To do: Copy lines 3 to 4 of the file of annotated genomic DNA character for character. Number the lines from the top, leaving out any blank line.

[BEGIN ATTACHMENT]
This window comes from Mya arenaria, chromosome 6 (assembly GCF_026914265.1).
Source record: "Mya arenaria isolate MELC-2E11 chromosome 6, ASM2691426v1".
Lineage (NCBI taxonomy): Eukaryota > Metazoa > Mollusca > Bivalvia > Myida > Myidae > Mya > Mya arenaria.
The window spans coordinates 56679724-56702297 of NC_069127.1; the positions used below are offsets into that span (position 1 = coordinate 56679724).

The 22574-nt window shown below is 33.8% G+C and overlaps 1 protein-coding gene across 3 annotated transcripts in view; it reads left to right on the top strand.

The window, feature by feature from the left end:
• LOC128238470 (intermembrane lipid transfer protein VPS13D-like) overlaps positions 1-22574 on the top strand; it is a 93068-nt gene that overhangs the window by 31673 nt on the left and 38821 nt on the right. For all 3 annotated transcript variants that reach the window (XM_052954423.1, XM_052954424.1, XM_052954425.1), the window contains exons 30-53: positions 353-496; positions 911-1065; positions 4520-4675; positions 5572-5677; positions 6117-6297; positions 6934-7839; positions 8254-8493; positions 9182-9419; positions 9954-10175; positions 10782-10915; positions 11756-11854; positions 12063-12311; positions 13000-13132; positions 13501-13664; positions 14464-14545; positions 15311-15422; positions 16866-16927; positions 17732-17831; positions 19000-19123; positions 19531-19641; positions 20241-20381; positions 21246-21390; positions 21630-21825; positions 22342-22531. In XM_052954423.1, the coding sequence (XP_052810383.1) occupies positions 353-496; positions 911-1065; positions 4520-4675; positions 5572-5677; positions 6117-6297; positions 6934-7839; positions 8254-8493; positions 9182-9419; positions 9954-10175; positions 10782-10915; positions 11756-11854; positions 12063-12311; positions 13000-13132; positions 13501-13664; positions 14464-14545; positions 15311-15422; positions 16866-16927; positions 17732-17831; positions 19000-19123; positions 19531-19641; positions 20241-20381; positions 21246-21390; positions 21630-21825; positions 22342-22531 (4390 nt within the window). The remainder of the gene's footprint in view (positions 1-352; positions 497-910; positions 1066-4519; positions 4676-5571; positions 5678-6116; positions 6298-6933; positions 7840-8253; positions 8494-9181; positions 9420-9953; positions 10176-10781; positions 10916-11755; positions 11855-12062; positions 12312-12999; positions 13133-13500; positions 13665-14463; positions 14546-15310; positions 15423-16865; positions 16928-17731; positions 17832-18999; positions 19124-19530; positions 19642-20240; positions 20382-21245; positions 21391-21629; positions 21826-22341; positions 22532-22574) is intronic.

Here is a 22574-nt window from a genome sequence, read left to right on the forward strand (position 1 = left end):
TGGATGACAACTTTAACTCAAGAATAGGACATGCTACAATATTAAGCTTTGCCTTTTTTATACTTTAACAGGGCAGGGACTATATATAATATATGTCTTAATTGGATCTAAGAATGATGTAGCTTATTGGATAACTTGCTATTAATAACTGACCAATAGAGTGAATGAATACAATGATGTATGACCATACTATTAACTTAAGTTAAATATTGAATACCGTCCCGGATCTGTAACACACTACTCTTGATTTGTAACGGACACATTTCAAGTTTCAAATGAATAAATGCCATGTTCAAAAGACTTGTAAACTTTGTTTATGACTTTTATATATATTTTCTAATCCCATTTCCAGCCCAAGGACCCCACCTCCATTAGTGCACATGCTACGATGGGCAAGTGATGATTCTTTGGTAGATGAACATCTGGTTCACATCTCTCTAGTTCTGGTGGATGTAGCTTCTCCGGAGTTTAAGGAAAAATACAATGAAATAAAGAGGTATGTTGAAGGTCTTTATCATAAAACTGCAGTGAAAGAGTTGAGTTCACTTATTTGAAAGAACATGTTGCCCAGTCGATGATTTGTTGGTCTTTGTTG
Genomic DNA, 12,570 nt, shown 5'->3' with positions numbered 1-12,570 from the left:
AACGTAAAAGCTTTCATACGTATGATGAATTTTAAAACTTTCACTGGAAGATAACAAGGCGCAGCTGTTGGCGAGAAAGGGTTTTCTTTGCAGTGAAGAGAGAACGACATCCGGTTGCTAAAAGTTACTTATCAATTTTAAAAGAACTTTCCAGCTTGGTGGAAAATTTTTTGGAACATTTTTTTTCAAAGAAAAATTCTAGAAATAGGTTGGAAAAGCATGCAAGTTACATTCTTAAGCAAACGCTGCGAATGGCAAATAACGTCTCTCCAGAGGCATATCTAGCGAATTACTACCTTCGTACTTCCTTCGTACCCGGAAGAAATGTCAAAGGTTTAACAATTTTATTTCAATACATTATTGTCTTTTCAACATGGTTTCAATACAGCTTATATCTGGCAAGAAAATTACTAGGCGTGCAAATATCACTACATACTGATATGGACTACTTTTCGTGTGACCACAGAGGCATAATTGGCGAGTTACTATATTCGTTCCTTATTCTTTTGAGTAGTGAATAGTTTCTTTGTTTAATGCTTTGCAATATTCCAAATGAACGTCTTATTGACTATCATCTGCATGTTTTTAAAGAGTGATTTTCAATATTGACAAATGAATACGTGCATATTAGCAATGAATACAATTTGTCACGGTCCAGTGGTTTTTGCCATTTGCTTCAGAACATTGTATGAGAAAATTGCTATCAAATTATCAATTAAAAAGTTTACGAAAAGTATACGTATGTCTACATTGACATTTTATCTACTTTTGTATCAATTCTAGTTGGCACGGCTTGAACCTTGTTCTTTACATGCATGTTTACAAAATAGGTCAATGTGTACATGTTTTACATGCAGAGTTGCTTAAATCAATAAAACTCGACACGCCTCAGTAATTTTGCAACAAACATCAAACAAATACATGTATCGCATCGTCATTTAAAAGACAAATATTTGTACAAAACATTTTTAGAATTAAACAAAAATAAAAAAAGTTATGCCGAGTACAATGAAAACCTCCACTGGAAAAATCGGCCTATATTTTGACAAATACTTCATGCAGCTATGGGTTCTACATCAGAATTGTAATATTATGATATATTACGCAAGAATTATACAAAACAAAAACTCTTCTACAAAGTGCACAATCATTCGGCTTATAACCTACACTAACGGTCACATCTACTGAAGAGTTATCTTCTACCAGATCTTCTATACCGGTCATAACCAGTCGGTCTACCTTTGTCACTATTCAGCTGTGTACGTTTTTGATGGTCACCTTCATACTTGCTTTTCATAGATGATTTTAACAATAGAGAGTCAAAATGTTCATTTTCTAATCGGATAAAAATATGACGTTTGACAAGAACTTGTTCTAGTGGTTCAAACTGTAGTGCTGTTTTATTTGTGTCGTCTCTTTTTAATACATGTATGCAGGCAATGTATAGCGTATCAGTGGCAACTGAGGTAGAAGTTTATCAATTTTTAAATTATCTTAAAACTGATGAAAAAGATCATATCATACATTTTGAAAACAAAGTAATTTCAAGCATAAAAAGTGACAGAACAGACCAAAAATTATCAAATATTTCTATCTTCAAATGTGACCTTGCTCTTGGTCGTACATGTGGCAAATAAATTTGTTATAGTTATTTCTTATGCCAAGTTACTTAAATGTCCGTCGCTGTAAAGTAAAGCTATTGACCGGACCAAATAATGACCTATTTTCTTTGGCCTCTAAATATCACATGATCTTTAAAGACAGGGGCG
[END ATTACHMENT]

Lineage (NCBI taxonomy): Eukaryota > Metazoa > Mollusca > Bivalvia > Myida > Myidae > Mya > Mya arenaria.
The window spans coordinates 56679724-56702297 of NC_069127.1; the positions used below are offsets into that span (position 1 = coordinate 56679724).